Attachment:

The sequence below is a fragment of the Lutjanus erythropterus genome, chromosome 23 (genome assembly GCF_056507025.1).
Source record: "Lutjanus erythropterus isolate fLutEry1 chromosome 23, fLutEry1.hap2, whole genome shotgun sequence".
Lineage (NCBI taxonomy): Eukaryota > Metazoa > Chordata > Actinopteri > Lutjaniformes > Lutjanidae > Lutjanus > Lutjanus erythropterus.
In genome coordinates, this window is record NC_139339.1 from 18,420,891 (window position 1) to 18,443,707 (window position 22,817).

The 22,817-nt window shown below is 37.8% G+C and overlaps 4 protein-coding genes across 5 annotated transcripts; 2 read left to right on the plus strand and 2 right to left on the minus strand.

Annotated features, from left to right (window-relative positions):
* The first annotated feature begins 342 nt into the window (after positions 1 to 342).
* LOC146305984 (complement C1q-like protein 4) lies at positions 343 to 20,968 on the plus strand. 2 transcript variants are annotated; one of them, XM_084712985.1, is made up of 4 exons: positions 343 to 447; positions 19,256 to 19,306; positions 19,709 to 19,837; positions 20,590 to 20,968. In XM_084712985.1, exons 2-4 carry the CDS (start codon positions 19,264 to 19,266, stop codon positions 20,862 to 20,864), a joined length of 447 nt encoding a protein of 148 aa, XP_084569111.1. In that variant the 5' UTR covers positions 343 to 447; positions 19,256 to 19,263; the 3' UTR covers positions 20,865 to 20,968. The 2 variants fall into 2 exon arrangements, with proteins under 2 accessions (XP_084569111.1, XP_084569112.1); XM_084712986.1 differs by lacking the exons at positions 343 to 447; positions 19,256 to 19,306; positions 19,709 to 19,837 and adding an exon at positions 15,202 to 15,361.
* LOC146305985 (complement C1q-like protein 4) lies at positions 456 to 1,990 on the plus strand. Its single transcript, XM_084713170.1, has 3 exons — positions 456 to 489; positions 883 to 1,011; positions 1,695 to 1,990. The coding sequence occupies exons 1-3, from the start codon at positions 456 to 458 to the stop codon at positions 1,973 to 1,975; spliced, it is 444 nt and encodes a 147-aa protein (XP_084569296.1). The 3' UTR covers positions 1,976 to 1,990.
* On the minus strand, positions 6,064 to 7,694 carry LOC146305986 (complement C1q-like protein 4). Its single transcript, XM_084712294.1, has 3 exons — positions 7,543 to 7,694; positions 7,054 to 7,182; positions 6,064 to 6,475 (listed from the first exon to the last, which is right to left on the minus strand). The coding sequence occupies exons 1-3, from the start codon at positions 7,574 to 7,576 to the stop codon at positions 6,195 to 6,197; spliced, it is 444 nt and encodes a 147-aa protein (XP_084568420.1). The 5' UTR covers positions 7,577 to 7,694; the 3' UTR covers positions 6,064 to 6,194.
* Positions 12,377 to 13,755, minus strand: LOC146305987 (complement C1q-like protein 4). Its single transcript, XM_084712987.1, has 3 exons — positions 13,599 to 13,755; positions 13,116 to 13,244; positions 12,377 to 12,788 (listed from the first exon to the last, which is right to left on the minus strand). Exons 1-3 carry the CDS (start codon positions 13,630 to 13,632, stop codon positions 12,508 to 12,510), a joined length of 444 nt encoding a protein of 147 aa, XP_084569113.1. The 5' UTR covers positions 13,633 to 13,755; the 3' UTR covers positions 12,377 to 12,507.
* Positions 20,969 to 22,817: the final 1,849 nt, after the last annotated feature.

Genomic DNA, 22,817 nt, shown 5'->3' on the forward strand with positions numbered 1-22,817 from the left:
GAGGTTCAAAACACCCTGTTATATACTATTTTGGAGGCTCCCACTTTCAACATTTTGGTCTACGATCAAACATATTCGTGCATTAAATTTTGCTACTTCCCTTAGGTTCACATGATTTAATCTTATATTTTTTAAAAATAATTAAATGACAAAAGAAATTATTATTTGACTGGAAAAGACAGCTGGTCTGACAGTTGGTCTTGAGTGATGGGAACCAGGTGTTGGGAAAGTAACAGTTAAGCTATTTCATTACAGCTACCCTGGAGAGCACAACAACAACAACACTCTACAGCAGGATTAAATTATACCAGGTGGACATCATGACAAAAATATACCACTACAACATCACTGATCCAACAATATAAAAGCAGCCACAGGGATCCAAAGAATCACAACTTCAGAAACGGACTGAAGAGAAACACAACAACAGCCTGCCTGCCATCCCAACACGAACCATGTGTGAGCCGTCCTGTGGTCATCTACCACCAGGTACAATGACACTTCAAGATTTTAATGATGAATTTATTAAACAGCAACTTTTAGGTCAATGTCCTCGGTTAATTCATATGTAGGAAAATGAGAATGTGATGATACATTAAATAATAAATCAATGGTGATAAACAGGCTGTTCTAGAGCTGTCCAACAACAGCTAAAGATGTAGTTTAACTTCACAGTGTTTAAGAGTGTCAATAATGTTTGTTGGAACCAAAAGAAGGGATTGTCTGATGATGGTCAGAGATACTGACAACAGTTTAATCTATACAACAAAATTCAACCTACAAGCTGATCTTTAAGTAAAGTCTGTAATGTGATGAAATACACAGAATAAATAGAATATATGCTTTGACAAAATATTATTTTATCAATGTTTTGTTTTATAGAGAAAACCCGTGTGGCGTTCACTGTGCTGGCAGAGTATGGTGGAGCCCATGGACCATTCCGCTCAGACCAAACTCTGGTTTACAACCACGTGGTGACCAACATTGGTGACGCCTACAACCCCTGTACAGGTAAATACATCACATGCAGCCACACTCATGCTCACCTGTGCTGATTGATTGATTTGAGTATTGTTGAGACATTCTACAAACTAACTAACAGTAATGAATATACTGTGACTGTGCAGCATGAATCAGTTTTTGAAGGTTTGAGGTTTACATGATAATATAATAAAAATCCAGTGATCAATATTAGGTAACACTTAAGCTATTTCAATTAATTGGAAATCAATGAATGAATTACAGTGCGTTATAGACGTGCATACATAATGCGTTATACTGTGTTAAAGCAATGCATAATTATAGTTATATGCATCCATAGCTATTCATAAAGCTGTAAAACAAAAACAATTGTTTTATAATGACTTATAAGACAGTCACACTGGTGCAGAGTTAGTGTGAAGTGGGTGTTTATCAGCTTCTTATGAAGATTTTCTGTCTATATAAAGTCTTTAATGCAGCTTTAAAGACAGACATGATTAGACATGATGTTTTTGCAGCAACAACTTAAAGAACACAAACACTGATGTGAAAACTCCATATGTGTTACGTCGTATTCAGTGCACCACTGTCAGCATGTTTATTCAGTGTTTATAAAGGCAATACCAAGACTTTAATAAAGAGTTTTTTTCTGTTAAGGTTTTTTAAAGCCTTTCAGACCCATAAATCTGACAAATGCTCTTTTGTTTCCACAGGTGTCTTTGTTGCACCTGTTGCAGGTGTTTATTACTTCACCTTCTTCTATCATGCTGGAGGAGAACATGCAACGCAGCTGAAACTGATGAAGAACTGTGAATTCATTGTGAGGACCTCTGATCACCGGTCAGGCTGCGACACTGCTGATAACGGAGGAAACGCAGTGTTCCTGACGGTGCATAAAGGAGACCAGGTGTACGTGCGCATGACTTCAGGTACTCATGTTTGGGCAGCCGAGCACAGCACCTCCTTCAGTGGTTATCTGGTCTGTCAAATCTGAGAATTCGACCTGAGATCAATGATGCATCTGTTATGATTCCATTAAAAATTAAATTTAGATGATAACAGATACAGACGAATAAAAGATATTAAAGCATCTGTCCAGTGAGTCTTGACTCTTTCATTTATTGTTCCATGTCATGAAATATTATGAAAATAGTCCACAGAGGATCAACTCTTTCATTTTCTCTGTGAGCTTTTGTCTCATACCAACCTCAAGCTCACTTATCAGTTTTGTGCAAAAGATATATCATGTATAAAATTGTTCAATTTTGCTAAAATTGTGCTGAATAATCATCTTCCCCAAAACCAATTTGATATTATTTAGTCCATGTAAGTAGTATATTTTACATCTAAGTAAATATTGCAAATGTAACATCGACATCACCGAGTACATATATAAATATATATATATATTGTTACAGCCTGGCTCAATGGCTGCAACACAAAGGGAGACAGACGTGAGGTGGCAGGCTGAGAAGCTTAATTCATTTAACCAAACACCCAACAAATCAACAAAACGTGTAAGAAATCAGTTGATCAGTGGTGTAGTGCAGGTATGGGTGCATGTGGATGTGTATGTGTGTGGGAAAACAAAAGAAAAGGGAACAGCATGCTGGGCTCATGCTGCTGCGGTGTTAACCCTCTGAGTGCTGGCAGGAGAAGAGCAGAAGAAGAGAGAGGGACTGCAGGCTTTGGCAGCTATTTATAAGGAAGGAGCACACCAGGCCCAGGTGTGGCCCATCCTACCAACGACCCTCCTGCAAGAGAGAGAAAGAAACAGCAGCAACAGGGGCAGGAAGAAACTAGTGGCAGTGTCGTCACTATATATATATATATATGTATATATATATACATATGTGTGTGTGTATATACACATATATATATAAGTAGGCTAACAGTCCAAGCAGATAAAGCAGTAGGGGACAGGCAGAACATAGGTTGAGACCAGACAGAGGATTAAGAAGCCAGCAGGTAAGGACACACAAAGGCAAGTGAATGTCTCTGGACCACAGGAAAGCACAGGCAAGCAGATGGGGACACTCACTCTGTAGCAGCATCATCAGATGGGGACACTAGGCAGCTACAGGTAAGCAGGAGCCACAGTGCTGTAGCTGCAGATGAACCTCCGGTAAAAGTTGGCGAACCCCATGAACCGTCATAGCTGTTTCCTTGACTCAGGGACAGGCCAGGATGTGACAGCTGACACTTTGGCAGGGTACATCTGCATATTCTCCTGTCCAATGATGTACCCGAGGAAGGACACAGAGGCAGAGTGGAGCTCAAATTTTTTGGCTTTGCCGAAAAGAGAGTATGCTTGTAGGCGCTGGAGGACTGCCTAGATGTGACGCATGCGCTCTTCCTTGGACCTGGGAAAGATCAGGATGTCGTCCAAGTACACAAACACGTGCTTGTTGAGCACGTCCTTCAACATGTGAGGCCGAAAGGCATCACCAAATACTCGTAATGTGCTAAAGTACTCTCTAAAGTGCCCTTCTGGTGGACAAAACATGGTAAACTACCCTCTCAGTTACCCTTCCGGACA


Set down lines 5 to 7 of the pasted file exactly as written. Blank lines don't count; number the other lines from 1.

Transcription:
The 22,817-nt window shown below is 37.8% G+C and overlaps 4 protein-coding genes across 5 annotated transcripts; 2 read left to right on the plus strand and 2 right to left on the minus strand.

Annotated features, from left to right (window-relative positions):
* The first annotated feature begins 342 nt into the window (after positions 1 to 342).